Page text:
Now, I’ve heard of schools fostering donkeys and I’ve heard of schools which ‘Adopt a Donkey’ through the Sanctuary’s scheme but up until today, I had never heard of donkeys being the ones to start such a relationship.
On my last full day with the Donkey Sanctuary Kenya team for this trip, I drove with Josiah to Kumpa School on the outskirts of Kajiado town (towards the Tanzanian border from Nairobi). After a dusty drive through the stunning rift valley landscape, we turned off the road into the village and our first sight was a large group of donkeys being led by a Maasai herdsman. Josiah explained that the area was a welfare hotspot because the donkey owners traditionally use painful rings through their donkeys’ noses for control and inadequate harnesses made from rubber, which creates rubbing wounds on the donkeys’ skin. The basic needs of donkeys are often neglected here and they can walk for hours without rest, food or water.
After watching Josiah conduct a very entertaining lesson with Year 6 on the needs of donkeys (including, of course, a rousing chorus of the wonderful ‘Punda Poa, Kazi Poa’ song), we went to see Kumpa Primary’s donkey welfare murals on the main school wall that faces the path where community members walk their donkeys to the market every day. While we were walking around the compound, I spotted a pair of beautiful grey donkeys on the far side of the school’s land, quietly munching away. When we asked the head teacher about them, he told us that they had snuck onto the school’s property back in November. The school had tried to shoo them off but the mother-and-son pair kept sneaking back in. The school then tried several times to identify the owner of the donkeys but no one had come forward over the past six months and the donkeys seemed determined that this was their new home.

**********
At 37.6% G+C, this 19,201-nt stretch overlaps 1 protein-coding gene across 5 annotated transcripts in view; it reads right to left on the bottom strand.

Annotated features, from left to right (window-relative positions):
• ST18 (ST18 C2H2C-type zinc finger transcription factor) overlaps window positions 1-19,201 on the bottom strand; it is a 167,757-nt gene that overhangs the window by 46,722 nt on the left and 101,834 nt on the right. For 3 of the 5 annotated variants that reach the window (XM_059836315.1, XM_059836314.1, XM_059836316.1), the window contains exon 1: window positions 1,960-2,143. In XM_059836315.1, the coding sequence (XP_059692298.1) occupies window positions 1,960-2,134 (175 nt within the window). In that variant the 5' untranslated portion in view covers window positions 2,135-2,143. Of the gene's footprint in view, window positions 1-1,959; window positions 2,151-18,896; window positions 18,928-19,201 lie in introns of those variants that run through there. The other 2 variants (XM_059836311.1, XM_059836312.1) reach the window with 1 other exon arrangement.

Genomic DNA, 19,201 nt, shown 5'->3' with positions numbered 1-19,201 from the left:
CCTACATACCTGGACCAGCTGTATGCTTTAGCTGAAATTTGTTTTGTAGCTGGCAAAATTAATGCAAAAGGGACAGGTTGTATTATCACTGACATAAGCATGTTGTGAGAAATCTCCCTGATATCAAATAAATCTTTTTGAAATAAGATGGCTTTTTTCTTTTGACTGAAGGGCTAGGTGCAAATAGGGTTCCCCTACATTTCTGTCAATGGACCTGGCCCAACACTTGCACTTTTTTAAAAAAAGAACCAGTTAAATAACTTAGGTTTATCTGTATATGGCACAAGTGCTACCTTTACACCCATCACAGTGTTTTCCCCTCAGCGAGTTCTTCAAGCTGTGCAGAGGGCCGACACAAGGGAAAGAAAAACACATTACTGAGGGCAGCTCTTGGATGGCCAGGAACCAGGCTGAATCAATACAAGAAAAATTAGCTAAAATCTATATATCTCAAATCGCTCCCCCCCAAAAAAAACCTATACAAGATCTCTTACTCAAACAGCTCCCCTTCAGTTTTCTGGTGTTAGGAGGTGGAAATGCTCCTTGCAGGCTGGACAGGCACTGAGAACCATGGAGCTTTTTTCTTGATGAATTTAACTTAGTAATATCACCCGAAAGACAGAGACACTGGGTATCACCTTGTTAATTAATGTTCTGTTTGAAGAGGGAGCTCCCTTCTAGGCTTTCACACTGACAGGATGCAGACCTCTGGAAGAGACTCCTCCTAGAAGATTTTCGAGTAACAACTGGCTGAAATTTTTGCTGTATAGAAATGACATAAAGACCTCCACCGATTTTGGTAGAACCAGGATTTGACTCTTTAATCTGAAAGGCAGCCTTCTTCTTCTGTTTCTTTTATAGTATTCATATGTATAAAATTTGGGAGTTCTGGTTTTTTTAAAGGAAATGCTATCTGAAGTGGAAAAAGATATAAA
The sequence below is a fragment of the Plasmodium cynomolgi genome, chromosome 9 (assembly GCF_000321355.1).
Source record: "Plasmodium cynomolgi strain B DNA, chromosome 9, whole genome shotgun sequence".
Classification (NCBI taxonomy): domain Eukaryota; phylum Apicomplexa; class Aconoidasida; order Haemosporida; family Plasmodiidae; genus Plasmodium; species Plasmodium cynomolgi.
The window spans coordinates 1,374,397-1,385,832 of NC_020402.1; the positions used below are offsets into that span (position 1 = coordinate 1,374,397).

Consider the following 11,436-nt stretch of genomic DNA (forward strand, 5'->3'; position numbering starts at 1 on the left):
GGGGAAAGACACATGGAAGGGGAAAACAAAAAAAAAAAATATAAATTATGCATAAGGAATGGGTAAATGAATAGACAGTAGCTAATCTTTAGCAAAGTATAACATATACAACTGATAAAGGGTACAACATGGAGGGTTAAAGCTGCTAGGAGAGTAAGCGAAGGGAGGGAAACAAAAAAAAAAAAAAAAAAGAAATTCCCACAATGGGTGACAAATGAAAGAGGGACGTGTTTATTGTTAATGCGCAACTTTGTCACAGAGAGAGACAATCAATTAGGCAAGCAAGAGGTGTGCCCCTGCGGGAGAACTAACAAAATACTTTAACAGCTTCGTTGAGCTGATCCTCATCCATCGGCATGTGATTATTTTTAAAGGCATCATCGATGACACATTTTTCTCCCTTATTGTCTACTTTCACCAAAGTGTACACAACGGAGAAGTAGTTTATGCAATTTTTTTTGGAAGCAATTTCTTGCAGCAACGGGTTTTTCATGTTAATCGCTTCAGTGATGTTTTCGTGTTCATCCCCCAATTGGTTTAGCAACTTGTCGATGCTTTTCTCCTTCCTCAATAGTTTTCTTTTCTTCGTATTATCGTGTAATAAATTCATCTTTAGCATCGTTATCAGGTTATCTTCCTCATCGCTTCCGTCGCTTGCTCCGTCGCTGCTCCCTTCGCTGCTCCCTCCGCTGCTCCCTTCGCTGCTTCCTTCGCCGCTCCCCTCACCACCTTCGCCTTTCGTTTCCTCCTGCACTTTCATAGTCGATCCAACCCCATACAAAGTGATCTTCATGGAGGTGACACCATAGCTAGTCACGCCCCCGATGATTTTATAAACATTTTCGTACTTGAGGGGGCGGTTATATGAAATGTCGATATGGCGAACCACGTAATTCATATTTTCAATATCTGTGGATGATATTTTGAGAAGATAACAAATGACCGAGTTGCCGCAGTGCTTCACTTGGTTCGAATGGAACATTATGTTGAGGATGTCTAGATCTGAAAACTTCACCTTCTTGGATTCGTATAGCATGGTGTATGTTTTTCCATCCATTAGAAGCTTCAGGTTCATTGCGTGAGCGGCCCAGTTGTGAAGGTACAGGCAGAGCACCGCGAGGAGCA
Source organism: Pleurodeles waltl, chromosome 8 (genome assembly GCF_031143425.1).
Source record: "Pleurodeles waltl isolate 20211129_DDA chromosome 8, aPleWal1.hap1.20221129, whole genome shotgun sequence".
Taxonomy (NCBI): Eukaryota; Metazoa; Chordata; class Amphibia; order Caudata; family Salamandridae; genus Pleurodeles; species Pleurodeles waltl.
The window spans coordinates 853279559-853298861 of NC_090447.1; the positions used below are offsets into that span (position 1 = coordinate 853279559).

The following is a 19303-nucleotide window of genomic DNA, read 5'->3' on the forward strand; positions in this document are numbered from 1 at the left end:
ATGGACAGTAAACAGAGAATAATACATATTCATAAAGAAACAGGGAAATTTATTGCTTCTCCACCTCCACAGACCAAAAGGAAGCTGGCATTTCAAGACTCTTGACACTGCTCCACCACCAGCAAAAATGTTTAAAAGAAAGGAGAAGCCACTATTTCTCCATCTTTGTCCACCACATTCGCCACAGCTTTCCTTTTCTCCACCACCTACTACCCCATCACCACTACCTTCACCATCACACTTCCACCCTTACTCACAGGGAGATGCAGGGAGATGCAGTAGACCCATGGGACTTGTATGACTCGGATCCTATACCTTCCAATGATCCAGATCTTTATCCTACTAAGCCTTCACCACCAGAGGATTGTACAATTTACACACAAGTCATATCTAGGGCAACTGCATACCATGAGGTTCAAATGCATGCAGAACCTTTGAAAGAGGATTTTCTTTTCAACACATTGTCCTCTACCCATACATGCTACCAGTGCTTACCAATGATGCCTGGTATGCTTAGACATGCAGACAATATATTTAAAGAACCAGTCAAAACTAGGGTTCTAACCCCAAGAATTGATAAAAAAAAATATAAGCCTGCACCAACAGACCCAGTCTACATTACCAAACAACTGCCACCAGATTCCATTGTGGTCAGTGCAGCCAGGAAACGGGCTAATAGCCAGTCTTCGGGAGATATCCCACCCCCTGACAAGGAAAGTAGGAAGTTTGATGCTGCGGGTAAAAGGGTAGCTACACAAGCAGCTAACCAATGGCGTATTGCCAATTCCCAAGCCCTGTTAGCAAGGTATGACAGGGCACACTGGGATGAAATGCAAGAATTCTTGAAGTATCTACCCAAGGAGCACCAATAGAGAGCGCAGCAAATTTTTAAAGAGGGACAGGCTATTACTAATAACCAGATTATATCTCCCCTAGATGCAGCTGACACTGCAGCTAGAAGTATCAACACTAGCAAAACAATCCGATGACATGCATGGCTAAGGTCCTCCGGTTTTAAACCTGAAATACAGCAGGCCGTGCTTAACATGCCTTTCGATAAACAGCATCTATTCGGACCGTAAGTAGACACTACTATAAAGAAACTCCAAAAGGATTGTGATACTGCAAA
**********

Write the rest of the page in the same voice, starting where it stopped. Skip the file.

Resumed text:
Rather charmingly, these two seem to know that the grass is greener on this side of the fence, both literally and metaphorically. While we were there, the head teacher announced that there would be a contest for the students to give the donkeys names as it seems they were resolutely staying put and had now adopted the school. The school is prepared to take on the responsibility and, together with The Donkey Sanctuary Kenya team, plan to embrace the opportunity to use them to demonstrate much gentler alternatives to rubber harnesses and to show that nose rings are unnecessary with lessons on behaviour/communication. The future is bright for these two and they seem to know it!